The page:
I’m not so sure about this list of best presidents. I can’t stand the sanctimonious Wilson. And one of my favorites — Richard Nixon — isn’t on the list at all (I’m not joking). Nixon was arguably the most intellectual president of the 20th century — a man who slept with Spengler’s Decline of the West under his pillow. The president who increased arts and science funding, who created the Environmental Protection Agency, and who established diplomatic relations with Communist China.

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Estimating exposures in credit derivatives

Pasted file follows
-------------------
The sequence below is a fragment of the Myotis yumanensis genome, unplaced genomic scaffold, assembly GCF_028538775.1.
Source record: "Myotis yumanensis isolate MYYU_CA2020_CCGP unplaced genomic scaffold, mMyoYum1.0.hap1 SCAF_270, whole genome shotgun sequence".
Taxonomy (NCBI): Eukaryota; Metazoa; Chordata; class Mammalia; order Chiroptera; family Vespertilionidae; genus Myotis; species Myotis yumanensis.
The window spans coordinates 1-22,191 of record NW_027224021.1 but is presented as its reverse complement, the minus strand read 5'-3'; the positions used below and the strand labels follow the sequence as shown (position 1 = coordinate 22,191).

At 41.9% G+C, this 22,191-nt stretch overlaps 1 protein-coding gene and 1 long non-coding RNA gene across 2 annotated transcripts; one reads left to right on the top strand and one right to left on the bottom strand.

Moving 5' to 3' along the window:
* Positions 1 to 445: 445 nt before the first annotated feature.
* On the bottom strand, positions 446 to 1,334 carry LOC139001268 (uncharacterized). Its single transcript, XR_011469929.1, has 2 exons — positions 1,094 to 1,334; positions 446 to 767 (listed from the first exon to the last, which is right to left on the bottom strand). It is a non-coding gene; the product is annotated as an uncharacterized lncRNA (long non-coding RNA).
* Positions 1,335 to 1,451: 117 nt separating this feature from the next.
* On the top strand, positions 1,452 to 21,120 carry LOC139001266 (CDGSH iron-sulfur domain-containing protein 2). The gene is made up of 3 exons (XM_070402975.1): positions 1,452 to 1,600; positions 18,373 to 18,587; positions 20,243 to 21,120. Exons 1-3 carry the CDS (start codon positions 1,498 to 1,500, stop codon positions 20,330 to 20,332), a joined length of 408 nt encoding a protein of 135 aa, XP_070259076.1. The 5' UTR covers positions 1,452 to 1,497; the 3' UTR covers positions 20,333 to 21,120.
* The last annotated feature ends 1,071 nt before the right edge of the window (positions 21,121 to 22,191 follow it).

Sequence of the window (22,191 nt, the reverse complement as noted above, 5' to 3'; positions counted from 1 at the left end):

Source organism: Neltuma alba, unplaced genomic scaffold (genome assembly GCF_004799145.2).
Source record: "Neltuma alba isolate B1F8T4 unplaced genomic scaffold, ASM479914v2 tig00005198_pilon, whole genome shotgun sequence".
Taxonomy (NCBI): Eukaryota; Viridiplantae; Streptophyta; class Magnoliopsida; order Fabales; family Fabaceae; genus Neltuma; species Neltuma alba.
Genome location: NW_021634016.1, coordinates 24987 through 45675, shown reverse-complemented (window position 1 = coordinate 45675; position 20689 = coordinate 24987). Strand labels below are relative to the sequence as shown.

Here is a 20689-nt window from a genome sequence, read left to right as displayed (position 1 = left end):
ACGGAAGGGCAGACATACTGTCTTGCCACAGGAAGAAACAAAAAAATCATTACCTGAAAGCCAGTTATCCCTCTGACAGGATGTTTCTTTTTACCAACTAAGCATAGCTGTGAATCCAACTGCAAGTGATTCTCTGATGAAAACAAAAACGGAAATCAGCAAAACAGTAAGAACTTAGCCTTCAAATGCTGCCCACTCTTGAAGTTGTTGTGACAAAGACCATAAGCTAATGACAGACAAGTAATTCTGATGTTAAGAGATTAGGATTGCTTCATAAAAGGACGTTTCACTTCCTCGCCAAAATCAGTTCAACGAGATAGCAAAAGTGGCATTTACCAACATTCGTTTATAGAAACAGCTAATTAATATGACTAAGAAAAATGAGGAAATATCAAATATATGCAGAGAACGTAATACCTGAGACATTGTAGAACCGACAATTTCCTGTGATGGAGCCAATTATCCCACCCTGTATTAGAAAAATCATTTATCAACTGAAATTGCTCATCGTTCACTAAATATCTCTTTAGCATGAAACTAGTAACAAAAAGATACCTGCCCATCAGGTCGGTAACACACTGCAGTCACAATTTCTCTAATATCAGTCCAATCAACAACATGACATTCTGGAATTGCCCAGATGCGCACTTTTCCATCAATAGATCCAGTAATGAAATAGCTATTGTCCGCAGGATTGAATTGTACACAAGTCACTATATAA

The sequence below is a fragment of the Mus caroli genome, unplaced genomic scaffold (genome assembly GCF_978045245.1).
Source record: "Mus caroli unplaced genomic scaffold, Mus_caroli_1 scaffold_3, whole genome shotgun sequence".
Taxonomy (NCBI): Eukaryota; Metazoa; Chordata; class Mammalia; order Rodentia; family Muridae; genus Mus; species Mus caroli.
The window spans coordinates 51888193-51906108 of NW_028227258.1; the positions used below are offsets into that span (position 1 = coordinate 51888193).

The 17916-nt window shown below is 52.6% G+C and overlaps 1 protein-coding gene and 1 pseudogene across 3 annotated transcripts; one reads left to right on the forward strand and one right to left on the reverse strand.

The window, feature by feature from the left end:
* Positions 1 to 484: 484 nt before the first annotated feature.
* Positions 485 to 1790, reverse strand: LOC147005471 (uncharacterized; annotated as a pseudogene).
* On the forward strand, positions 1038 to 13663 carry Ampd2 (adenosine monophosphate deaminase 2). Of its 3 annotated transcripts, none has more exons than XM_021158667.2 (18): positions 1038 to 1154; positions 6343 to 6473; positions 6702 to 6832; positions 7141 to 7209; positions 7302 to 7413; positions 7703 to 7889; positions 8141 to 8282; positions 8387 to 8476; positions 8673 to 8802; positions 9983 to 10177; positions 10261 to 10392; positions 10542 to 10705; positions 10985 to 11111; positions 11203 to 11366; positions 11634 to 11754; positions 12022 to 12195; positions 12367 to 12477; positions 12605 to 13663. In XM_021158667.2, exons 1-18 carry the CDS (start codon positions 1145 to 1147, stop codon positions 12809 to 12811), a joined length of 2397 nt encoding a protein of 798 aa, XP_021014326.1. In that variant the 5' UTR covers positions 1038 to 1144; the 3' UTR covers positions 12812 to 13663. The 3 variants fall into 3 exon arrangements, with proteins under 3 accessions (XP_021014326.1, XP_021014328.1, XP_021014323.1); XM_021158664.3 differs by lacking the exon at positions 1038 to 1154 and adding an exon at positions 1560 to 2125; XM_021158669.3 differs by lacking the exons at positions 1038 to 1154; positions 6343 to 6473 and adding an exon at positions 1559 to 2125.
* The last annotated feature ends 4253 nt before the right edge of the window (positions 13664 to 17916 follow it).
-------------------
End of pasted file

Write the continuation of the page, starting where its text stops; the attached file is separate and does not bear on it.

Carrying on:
Posted by alifinmath on January 29, 2008

Some points Chris Prouty was making yesterday being echoed by Robert Pickel (chief executive of the International Swaps and Derivatives Association) in a piece in the FT:


In recent weeks, otherwise sophisticated commentators have made some basic yet potentially damaging errors about the amount of risk exposure held via credit derivatives. These assumptions, including those made by William Gross, Pimco’s chief executive, significantly overstate net settlement flows that would result on default of “underlying” entities. There is a danger this might create a climate of fear in financial markets in which companies, including Pimco, operate and which are already dealing with severe market volatility.

Critically, these errors ignore conventional market use of economically offsetting positions, which reduces the amounts at stake sharply. We seek here to illustrate some more down-to-earth assumptions; not to forecast the future. This is how the numbers really work: